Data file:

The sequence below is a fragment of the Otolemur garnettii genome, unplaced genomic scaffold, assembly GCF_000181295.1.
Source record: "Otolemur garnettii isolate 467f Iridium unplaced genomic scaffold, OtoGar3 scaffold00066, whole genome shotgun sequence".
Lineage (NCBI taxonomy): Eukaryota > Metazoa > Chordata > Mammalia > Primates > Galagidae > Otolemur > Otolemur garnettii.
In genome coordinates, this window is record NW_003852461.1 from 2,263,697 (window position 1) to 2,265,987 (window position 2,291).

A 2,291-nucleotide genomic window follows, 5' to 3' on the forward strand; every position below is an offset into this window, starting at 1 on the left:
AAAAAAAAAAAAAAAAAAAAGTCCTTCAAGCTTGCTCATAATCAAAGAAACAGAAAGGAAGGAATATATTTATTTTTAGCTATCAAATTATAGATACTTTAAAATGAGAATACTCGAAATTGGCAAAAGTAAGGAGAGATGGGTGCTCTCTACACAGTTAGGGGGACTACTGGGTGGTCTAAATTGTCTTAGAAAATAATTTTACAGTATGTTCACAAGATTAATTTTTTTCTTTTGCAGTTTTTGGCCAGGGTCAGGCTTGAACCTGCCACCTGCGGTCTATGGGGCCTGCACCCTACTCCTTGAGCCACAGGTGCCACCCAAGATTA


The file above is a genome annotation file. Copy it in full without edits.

The sequence below is a fragment of the Otolemur garnettii genome, unplaced genomic scaffold, assembly GCF_000181295.1.
Source record: "Otolemur garnettii isolate 467f Iridium unplaced genomic scaffold, OtoGar3 scaffold00066, whole genome shotgun sequence".
Lineage (NCBI taxonomy): Eukaryota > Metazoa > Chordata > Mammalia > Primates > Galagidae > Otolemur > Otolemur garnettii.
In genome coordinates, this window is record NW_003852461.1 from 2,263,697 (window position 1) to 2,265,987 (window position 2,291).

A 2,291-nucleotide genomic window follows, 5' to 3' on the forward strand; every position below is an offset into this window, starting at 1 on the left:
AAAAAAAAAAAAAAAAAAAAGTCCTTCAAGCTTGCTCATAATCAAAGAAACAGAAAGGAAGGAATATATTTATTTTTAGCTATCAAATTATAGATACTTTAAAATGAGAATACTCGAAATTGGCAAAAGTAAGGAGAGATGGGTGCTCTCTACACAGTTAGGGGGACTACTGGGTGGTCTAAATTGTCTTAGAAAATAATTTTACAGTATGTTCACAAGATTAATTTTTTTCTTTTGCAGTTTTTGGCCAGGGTCAGGCTTGAACCTGCCACCTGCGGTCTATGGGGCCTGCACCCTACTCCTTGAGCCACAGGTGCCACCCAAGATTA